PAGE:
Scientology group challenges Ingleside on the Bay's new film permit ordinance, Texas/July 5, 2011

Ingleside on the bay - A Scientology group trying to discredit one of the religion's most influential ex-members by filming and surveilling him in this small bayside town plans to continue its activities — described by law enforcement as harassment — despite a new city ordinance.

The Squirrel Busters, who say they are making a documentary about Scientology defector Mark Rathbun, told the City Council they won't abide by the ordinance that would have required them to apply for a film permit.

Instead, they submitted a letter saying their lawyers told them the city ordinance violates their free speech rights and could draw the city into lawsuits. The letter did not explicitly threaten to sue the city.

Ralph Gomez, the group's assistant producer, said documentary filming will continue.

The group's activities have gone beyond documentary research, according to police reports and interviews with law enforcement officials, neighbors and Rathbun and his wife. But none of their activities have risen to the level of a crime, said Oscar Rivera, chief deputy of the San Patricio County Sheriff's Office.

Film crews have showed up at Rathbun's door, surveilled he and his wife at a local restaurant, and learned his travel plans and greeted him at airports. When, in a moment of frustration, Rathbun snatched a microphone from a crew member, the county attorney refused to prosecute the resulting theft complaint against Rathbun, saying no jury would convict a man who had suffered as much provocation as he had.

Ingleside on the Bay Mayor Howard Gillespie said that in light of the potential legal challenge, the city will have its attorneys and the Texas Municipal League suggest amendments to the film permit ordinance. In the meantime, the crews will be free to film.

Rathbun, who attended Tuesday's council meeting while the Squirrel Busters filmed it, moved to Ingleside on the Bay, after 27 years in the church, to rebuild his life and help others do the same. He joined a growing chorus of former members who describe the church's practices, especially its treatment of defectors, as abusive.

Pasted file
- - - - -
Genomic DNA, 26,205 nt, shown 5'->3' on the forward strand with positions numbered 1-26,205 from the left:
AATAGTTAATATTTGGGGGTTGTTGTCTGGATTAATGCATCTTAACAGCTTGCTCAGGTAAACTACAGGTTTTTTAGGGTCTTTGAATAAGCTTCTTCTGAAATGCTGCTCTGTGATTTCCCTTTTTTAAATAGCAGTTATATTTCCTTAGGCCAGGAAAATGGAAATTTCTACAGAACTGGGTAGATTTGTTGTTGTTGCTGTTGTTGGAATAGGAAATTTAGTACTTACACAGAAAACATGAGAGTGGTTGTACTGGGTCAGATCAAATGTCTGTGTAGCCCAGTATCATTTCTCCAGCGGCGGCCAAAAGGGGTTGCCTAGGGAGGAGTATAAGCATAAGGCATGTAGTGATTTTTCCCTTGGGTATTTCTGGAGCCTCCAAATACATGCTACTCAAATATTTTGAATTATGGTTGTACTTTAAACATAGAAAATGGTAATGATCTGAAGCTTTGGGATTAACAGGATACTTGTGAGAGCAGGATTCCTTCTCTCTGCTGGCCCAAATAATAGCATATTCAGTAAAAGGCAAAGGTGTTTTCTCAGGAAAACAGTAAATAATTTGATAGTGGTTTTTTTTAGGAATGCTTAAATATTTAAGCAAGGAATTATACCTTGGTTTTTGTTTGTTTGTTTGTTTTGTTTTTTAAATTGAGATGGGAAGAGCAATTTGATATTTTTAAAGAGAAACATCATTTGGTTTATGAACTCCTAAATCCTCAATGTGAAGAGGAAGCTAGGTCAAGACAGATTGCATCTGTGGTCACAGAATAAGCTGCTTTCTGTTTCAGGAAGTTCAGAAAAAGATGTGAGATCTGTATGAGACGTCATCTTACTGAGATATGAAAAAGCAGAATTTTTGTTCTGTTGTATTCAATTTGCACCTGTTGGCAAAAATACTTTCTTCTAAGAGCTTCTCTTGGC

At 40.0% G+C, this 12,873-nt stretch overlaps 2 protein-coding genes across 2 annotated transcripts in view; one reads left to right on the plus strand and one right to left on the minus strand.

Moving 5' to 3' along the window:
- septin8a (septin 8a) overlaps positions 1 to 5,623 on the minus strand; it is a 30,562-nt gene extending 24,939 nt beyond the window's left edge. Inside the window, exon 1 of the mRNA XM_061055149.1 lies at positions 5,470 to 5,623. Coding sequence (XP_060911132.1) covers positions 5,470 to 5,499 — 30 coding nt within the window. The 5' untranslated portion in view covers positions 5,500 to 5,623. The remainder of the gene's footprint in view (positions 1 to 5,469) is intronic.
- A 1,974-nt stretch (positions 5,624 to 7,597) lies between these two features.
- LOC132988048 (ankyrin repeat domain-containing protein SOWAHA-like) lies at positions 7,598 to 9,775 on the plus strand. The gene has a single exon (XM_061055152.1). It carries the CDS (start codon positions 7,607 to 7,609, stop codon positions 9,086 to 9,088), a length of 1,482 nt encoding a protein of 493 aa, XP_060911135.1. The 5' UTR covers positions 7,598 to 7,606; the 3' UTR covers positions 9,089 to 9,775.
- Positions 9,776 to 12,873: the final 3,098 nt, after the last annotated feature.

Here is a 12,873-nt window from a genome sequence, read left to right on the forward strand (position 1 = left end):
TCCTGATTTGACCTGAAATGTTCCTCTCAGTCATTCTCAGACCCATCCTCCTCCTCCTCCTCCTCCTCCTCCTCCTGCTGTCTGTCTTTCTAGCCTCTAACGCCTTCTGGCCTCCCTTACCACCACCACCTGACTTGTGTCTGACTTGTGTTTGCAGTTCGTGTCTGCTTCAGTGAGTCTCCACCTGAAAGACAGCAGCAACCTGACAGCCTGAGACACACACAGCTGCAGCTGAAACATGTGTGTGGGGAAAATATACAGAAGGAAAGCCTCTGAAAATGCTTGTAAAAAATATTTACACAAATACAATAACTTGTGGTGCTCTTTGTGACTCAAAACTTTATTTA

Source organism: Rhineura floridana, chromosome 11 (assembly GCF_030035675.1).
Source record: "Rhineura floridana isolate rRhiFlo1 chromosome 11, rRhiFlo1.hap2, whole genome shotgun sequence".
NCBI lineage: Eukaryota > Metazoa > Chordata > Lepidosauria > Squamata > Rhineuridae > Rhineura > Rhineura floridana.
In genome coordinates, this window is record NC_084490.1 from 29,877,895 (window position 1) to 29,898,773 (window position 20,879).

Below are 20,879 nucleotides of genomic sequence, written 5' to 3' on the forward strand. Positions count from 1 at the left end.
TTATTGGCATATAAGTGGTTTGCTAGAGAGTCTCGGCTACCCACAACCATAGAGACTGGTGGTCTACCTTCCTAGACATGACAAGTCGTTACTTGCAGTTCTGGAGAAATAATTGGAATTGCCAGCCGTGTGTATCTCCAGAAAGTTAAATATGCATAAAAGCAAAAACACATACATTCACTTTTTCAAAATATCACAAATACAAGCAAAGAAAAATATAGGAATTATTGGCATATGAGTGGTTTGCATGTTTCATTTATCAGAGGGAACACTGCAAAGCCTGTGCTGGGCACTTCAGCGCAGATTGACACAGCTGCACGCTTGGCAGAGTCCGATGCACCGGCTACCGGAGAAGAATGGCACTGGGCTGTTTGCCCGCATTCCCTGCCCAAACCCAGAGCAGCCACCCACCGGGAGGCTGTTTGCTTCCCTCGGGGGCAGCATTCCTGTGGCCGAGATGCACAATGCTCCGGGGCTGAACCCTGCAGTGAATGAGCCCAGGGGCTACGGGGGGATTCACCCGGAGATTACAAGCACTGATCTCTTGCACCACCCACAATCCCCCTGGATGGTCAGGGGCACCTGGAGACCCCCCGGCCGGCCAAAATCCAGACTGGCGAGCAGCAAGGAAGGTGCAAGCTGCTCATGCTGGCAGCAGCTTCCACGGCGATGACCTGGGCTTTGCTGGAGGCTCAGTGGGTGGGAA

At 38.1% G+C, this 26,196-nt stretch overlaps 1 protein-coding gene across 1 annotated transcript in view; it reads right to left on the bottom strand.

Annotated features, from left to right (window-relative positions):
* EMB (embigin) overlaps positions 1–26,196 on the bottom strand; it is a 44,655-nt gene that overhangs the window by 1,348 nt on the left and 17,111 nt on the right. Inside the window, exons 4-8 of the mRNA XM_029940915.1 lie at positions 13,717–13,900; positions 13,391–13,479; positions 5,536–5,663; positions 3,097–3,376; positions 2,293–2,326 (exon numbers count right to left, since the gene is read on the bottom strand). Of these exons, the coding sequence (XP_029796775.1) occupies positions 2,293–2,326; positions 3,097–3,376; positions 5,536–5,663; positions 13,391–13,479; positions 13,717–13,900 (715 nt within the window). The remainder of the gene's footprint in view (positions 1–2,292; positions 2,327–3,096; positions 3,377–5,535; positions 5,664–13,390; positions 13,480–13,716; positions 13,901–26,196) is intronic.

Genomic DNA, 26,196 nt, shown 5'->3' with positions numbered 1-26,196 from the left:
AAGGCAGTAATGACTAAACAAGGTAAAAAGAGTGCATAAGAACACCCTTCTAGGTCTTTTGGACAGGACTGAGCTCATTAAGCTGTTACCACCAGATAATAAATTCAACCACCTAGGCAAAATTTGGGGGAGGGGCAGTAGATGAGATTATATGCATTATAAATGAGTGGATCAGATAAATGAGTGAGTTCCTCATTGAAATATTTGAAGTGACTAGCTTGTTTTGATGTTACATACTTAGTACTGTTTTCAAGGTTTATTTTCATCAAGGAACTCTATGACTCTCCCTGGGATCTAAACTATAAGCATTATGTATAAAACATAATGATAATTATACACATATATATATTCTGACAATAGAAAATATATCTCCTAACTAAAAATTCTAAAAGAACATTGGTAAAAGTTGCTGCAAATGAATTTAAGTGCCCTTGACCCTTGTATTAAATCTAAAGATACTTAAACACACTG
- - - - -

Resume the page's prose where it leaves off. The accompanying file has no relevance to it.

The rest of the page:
The Church of Scientology has denied all the claims and gone to great lengths to discredit its detractors. But it claims no association with the Squirrel Busters.

"Squirrel" is a word used by Scientologists to describe others who, in their view, misapply the church's beliefs and technologies.

Rathbun said he has struck a nerve with the church because he still believes in the fundamentals of the religion founded by the late science fiction writer L. Ron Hubbard, but he disowns the church and its practices.

During the weekend, he went to a ranch in Livingston for a reunion with about 120 other former Church of Scientology members. Rathbun said it was the second year for the reunion.

"It's independence from the church," he said. "We thought it would be a great thing to have it on Independence Day."

As he left Ingleside on the Bay on Saturday, a group stood holding a banner on Farm-to-Market Road 1069, the gateway to the city, Rathbun said.

"Squirrel bust at Lake Livingston," the banner said.

"They knew where I was going," Rathbun said.

Reunion participants were greeted at their hotels with pamphlets intended to trash Rathbun's reputation, and ads were taken out on a local radio station under the name Squirrel Buster Productions.

"He's here to let off a little steam, like he did in New Orleans," one of the ads said.

Rathbun was arrested in New Orleans last year on a charge of disorderly conduct after what he admits was a drunken outburst.

The Squirrel Busters have pointed to that as evidence that Rathbun is mentally unstable.

But neighbors in Ingleside on the Bay expressed anger at the Squirrel Busters, saying the Rathbuns are good people who haven't caused trouble. Thirty-eight people signed a petition during the holiday weekend, and more than 50 packed Tuesday's council meeting in the tiny City Hall, the most since a debate over taxes two years ago. Two residents who spoke out at the meeting said they didn't want any more pamphlets about Rathbun put on their door.

The Squirrel Busters distributed a 41-page, tabloid-style magazine with Rathbun's New Orleans mug shot on the cover underneath the headline, "Neighborhood Alert," in red block letters.

One woman told the council: "It's garbage."

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